That's the sound you would hear if you were looking for any sort of broadcast media coverage on site at the 2010 United Nations Climate Change Conference going on now in Cancun. A survey of the broadcast networks over the week leading up to the Cancun event and two days into it shows it hasn't even been mentioned on any of the evening news broadcasts, morning shows or Sunday morning public affairs programming.
However, the same event hosted in Copenhagen in 2009 was all over the radar of the broadcast networks. A similar survey of the same programming leading up to Copenhagen show five reports about the event, with ABC and NBC having reporters on-scene at the conference.
So what happened? Do the media finally getting it about climate change and the United Nations' conference? Or are they just reluctant to cheer-lead alarmism about climate change with a sour economy and lower poll numbers for President Barack Obama?
The Deluge of Copenhagen 2009 Media Attention
Flashback to November 2009: Global warming alarmist forces were rallying all over as the 2009 U.N. Climate Change Conference was set to convene in Copenhagen, Denmark. Former Vice President Al Gore visited the White House, successfully lobbying President Obama to attend the hyped event.
'President Obama took an important step today with the announcement that he will attend the global warming treaty talks in Copenhagen,' Gore said on Dec. 7, 2009. 'This action is another example of the significant change in policy on the climate crisis … Those who feared that the United States had abdicated its global responsibility should take hope from these actions and work towards completing a strong operational agreement next month in Copenhagen and guidelines for negotiators to complete their work next year on a comprehensive treaty.'
However, when it was all said and done, Copenhagen turned out to be a disappointment for the global warming alarmist crowd, despite a full-court press by the Obama administration and a media willing to accommodate the administration's desire to push this issue out front.
"The science is solid, according to a vast majority of researchers, with hotter temperatures, melting glaciers and rising sea level providing the proof," Clayton Sandell said on ABC "World News Sunday" Dec. 6, 2009, reporting from Copenhagen the night before last year's conference kicked off.
Anchor Dan Harris went on to describe climate change as 'the most important problem in the world.'
"Tomorrow is the start of a huge global summit on what some people believe is the most important problem in the world, climate change," Harris said. "However, as this summit begins, climate change skeptics have been handed some real ammunition, a scandal over leaked emails from key scientists."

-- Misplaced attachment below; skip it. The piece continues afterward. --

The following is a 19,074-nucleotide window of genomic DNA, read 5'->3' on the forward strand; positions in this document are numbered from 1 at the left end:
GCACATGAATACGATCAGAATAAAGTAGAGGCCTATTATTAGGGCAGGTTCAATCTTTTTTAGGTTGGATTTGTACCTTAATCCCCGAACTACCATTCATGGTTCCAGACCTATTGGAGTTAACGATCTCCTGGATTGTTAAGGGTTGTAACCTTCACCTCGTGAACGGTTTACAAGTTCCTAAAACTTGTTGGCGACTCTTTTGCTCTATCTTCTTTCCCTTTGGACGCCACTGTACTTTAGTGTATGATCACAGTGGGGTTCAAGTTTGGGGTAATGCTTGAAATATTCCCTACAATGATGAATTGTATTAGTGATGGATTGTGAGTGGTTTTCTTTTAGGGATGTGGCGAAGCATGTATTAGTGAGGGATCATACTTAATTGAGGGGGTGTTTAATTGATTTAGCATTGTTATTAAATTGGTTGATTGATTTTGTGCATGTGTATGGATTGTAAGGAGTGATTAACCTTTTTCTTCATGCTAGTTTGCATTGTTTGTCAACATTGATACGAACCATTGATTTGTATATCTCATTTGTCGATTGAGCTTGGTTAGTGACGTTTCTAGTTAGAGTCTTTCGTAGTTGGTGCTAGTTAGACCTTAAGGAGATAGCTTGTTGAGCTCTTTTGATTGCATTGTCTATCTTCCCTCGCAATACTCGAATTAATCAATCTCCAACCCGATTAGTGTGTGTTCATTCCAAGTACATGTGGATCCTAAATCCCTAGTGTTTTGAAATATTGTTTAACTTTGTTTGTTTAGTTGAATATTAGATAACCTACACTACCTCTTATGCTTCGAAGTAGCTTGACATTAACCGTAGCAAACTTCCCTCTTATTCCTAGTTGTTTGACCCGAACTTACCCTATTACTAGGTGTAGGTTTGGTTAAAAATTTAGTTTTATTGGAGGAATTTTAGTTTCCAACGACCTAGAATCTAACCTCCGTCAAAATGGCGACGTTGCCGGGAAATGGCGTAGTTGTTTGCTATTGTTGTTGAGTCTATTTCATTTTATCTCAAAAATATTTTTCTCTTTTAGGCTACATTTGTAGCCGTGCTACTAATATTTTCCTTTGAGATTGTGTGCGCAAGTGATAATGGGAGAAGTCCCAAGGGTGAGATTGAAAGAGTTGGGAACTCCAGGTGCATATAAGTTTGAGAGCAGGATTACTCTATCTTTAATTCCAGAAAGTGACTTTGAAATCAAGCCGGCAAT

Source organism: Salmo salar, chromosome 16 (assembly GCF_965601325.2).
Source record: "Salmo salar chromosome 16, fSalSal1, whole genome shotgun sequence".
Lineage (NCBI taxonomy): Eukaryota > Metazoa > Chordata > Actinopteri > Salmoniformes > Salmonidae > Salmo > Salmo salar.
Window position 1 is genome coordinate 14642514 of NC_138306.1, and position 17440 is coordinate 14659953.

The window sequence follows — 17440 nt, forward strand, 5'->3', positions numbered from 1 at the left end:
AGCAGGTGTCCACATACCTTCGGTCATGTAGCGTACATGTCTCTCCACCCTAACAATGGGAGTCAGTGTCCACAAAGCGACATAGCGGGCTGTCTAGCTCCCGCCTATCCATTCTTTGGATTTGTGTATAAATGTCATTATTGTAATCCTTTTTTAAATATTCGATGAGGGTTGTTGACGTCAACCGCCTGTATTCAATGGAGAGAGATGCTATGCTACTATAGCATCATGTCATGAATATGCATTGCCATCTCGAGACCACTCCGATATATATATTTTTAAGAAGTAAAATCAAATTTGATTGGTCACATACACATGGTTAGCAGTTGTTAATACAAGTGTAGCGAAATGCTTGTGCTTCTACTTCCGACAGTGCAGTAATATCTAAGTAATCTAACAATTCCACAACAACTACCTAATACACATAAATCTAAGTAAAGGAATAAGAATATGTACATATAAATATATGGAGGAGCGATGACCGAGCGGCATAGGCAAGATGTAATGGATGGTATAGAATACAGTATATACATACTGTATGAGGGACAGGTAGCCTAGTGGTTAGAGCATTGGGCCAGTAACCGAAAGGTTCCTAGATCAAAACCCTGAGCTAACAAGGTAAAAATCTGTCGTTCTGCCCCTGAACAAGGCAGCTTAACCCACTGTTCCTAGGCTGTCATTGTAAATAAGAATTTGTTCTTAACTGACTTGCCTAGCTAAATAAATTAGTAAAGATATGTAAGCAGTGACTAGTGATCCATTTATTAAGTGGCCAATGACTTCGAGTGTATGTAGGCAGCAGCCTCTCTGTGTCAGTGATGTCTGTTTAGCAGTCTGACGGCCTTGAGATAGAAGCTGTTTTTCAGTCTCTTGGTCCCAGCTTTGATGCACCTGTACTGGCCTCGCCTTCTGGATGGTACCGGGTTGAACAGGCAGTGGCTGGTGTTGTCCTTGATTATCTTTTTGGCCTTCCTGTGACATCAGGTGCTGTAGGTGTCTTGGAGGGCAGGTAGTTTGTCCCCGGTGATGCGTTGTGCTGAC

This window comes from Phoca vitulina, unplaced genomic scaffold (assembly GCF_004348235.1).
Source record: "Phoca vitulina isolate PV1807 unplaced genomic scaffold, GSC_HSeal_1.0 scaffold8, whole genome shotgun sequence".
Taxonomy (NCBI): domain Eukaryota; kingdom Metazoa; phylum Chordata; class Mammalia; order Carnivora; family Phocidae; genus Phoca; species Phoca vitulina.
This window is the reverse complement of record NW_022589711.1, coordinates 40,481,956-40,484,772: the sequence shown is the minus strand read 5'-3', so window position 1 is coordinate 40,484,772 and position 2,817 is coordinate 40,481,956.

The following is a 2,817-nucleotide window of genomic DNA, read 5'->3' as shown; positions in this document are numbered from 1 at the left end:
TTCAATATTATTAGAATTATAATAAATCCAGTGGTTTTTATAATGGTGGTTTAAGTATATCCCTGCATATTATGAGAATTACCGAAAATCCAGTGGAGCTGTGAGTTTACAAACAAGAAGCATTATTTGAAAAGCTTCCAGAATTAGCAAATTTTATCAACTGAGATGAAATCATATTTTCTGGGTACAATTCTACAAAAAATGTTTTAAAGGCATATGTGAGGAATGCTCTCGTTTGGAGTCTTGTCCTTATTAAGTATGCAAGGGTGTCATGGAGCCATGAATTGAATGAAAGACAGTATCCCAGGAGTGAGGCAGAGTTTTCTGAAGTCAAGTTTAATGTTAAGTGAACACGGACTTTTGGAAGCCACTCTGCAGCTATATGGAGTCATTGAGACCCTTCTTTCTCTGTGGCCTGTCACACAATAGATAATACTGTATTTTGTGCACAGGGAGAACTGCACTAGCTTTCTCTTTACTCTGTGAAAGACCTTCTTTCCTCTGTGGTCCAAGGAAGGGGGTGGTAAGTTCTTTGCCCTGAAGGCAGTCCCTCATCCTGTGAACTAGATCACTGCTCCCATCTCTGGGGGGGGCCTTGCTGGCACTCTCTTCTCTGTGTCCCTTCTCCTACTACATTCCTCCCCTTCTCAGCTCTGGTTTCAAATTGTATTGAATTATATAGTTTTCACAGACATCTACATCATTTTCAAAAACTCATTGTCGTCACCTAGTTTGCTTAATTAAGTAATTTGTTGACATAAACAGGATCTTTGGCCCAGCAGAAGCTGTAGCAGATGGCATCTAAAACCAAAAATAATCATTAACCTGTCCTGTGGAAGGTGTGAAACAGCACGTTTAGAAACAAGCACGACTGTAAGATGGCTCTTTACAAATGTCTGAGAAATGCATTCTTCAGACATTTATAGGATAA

The other networks echoed ABC's assertion of the event's importance. Anne Thompson of 'NBC Nightly News' on Dec. 6, 2009 was on location, describing a scene of 'cautious optimism' on the eve of the failed event.
"Good evening, Lester, from rainy Copenhagen, where there is actually some cautious optimism that a political agreement can be reached on reducing carbon dioxide emissions,' Thompson said. 'And the reason is because in the last few weeks three of the biggest emitters in the world - the U.S., China and India - have all put specific proposals on the table promising to reduce their carbon footprints."
She went on tout how wonderful of a job the country hosting the talks has done with its carbon-cutting policies.
"The world is gathering in Copenhagen, 192 nations coming to the capital of Denmark, a leader in cutting the emissions fueling climate change," she continued. "Over the last two decades Denmark has slashed its carbon footprint by 13 percent while growing its economy by more than 45 percent. Over the next two weeks, the nations of the world will try to find common ground here on how to reduce global warming and make commitments to change their carbon-burning ways. Yvo de Boer is the U.N.'s climate chief and will play a key role in the upcoming talks."
Jeff Glor, anchor of 'CBS Evening News' on Dec. 5, 2009 plugged Obama's decision to attend Copenhagen at the end of the summit, but added that it was shadowed by the ClimateGate scandal.
"It was a change of plans for the president," Glor said. "Instead of attending the climate change summit in Copenhagen when it opens next week, he'll arrive near the end on Dec. 18. That might mean a climate deal is within reach. But a series of leaked e-mails between climate scientists is casting a cloud over this meeting."
But Brian Williams, anchor 'NBC Nightly News' was on it the earliest. Three nights before the start of last year's conference, Williams told viewers Obama's change in plans was a sign of optimism, even though there was a "scandal" brewing with 'stolen' e-mails.